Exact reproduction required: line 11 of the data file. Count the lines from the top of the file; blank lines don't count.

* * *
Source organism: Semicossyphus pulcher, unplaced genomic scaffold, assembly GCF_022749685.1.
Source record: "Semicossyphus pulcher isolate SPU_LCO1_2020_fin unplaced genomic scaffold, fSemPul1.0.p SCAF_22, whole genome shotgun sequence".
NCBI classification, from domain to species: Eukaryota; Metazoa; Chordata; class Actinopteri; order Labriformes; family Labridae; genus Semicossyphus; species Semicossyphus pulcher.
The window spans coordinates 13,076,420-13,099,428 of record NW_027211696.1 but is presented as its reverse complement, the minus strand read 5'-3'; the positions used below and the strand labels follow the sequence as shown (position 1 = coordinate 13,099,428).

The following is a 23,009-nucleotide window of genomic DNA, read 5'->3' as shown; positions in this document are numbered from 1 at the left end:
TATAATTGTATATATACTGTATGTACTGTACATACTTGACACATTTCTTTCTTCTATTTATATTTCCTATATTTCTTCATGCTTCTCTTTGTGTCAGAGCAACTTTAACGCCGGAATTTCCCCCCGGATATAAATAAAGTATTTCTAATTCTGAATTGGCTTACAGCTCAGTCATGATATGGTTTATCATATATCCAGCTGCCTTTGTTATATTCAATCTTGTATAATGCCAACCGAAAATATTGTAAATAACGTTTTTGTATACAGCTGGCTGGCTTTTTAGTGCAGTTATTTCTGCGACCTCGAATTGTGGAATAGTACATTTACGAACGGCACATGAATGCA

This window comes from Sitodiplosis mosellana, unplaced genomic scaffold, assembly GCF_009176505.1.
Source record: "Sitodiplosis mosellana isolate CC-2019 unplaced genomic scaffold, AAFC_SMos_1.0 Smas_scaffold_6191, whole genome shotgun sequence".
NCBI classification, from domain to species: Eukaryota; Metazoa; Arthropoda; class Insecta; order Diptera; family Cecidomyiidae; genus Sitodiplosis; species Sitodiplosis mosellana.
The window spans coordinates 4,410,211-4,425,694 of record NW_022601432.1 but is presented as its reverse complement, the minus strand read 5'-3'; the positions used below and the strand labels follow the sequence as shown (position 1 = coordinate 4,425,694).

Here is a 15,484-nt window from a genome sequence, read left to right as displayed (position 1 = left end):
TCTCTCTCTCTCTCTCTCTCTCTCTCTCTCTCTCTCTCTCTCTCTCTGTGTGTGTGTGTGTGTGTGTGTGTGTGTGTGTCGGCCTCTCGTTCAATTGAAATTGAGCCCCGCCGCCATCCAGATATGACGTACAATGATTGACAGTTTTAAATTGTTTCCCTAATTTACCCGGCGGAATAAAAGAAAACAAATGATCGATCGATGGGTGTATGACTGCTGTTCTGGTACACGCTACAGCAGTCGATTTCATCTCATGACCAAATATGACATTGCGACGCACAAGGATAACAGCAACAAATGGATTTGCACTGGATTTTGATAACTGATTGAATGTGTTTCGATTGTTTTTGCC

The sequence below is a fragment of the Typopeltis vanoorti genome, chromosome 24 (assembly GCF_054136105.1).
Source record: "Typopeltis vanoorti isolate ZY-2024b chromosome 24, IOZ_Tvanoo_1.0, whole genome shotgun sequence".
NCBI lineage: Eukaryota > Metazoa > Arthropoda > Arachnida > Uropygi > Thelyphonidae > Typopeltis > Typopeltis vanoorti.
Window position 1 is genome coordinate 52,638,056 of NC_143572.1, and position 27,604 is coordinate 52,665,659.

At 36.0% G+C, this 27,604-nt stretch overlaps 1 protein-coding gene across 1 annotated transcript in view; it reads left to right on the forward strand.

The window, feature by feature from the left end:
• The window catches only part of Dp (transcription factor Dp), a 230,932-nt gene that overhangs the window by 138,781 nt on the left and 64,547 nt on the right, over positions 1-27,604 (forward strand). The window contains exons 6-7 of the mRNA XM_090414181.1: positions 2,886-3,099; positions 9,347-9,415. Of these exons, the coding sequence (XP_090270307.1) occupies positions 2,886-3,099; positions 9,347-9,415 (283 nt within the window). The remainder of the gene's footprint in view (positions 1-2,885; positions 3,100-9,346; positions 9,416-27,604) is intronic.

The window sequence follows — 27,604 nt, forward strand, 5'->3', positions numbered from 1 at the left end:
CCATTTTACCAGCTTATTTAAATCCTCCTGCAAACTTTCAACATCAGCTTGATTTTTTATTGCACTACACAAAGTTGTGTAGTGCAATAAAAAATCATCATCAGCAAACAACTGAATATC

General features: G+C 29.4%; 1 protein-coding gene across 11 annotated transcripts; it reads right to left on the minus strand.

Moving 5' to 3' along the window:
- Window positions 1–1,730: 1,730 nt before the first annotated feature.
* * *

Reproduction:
Here is a 15,484-nt window from a genome sequence, read left to right as displayed (position 1 = left end):